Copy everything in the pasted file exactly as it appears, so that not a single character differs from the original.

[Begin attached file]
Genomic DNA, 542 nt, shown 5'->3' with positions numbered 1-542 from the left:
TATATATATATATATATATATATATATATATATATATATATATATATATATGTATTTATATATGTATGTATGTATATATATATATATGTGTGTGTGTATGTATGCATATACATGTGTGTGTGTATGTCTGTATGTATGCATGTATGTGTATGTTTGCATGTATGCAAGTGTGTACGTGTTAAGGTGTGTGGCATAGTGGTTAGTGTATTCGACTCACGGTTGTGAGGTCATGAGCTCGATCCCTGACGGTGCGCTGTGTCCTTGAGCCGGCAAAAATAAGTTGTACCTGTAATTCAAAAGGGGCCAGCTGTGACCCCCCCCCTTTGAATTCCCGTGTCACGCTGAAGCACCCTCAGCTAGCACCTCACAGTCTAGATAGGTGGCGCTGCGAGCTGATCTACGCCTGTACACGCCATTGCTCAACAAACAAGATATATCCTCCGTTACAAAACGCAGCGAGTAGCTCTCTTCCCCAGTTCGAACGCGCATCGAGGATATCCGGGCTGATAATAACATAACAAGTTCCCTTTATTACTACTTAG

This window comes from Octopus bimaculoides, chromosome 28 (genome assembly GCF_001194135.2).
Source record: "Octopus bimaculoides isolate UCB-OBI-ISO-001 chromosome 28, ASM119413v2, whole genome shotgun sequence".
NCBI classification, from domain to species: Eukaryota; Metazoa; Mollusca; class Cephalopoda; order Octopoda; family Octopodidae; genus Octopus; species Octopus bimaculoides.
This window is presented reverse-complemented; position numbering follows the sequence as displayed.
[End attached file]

Genomic DNA, 542 nt, shown 5'->3' with positions numbered 1-542 from the left:
TATATATATATATATATATATATATATATATATATATATATATATATATATGTATTTATATATGTATGTATGTATATATATATATATGTGTGTGTGTATGTATGCATATACATGTGTGTGTGTATGTCTGTATGTATGCATGTATGTGTATGTTTGCATGTATGCAAGTGTGTACGTGTTAAGGTGTGTGGCATAGTGGTTAGTGTATTCGACTCACGGTTGTGAGGTCATGAGCTCGATCCCTGACGGTGCGCTGTGTCCTTGAGCCGGCAAAAATAAGTTGTACCTGTAATTCAAAAGGGGCCAGCTGTGACCCCCCCCCTTTGAATTCCCGTGTCACGCTGAAGCACCCTCAGCTAGCACCTCACAGTCTAGATAGGTGGCGCTGCGAGCTGATCTACGCCTGTACACGCCATTGCTCAACAAACAAGATATATCCTCCGTTACAAAACGCAGCGAGTAGCTCTCTTCCCCAGTTCGAACGCGCATCGAGGATATCCGGGCTGATAATAACATAACAAGTTCCCTTTATTACTACTTAG

This window comes from Octopus bimaculoides, chromosome 28 (genome assembly GCF_001194135.2).
Source record: "Octopus bimaculoides isolate UCB-OBI-ISO-001 chromosome 28, ASM119413v2, whole genome shotgun sequence".
NCBI classification, from domain to species: Eukaryota; Metazoa; Mollusca; class Cephalopoda; order Octopoda; family Octopodidae; genus Octopus; species Octopus bimaculoides.
This window is presented reverse-complemented; position numbering follows the sequence as displayed.